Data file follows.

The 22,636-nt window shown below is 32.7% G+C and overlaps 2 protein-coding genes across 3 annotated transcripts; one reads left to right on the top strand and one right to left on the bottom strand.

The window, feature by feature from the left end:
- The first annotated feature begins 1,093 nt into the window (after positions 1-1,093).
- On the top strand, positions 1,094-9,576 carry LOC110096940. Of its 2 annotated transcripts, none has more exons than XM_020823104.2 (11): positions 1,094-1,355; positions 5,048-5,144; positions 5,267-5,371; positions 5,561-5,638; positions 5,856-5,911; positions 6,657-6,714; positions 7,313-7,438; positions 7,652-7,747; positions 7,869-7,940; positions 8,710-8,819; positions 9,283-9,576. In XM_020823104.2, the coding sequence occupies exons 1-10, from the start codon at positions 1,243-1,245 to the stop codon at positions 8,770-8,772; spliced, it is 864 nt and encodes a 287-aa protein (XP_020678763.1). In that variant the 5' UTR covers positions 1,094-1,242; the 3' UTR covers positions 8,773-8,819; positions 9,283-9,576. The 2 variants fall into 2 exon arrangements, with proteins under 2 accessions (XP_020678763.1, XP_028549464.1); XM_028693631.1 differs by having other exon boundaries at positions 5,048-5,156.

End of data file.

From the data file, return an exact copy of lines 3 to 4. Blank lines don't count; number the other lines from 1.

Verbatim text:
- The first annotated feature begins 1,093 nt into the window (after positions 1-1,093).
- On the top strand, positions 1,094-9,576 carry LOC110096940. Of its 2 annotated transcripts, none has more exons than XM_020823104.2 (11): positions 1,094-1,355; positions 5,048-5,144; positions 5,267-5,371; positions 5,561-5,638; positions 5,856-5,911; positions 6,657-6,714; positions 7,313-7,438; positions 7,652-7,747; positions 7,869-7,940; positions 8,710-8,819; positions 9,283-9,576. In XM_020823104.2, the coding sequence occupies exons 1-10, from the start codon at positions 1,243-1,245 to the stop codon at positions 8,770-8,772; spliced, it is 864 nt and encodes a 287-aa protein (XP_020678763.1). In that variant the 5' UTR covers positions 1,094-1,242; the 3' UTR covers positions 8,773-8,819; positions 9,283-9,576. The 2 variants fall into 2 exon arrangements, with proteins under 2 accessions (XP_020678763.1, XP_028549464.1); XM_028693631.1 differs by having other exon boundaries at positions 5,048-5,156.